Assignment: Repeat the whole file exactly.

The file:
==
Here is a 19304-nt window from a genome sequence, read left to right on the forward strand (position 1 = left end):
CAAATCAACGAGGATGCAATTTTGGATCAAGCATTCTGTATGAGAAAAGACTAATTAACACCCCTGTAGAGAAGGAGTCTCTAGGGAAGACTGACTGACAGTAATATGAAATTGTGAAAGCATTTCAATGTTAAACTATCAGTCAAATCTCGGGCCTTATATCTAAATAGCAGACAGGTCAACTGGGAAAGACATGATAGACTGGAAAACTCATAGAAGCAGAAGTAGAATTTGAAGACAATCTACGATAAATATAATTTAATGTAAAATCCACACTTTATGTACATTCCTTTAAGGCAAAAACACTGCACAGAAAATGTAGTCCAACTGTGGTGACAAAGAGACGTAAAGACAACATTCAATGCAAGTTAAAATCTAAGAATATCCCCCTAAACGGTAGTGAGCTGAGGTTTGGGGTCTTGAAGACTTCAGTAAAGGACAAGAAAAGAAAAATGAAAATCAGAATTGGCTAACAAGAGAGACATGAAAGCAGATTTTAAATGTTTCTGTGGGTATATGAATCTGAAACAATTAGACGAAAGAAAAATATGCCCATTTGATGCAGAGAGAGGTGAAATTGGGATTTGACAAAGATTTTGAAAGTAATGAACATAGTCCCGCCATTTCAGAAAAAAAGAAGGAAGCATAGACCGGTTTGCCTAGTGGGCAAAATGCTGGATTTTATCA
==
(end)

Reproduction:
Here is a 19304-nt window from a genome sequence, read left to right on the forward strand (position 1 = left end):
CAAATCAACGAGGATGCAATTTTGGATCAAGCATTCTGTATGAGAAAAGACTAATTAACACCCCTGTAGAGAAGGAGTCTCTAGGGAAGACTGACTGACAGTAATATGAAATTGTGAAAGCATTTCAATGTTAAACTATCAGTCAAATCTCGGGCCTTATATCTAAATAGCAGACAGGTCAACTGGGAAAGACATGATAGACTGGAAAACTCATAGAAGCAGAAGTAGAATTTGAAGACAATCTACGATAAATATAATTTAATGTAAAATCCACACTTTATGTACATTCCTTTAAGGCAAAAACACTGCACAGAAAATGTAGTCCAACTGTGGTGACAAAGAGACGTAAAGACAACATTCAATGCAAGTTAAAATCTAAGAATATCCCCCTAAACGGTAGTGAGCTGAGGTTTGGGGTCTTGAAGACTTCAGTAAAGGACAAGAAAAGAAAAATGAAAATCAGAATTGGCTAACAAGAGAGACATGAAAGCAGATTTTAAATGTTTCTGTGGGTATATGAATCTGAAACAATTAGACGAAAGAAAAATATGCCCATTTGATGCAGAGAGAGGTGAAATTGGGATTTGACAAAGATTTTGAAAGTAATGAACATAGTCCCGCCATTTCAGAAAAAAAGAAGGAAGCATAGACCGGTTTGCCTAGTGGGCAAAATGCTGGATTTTATCA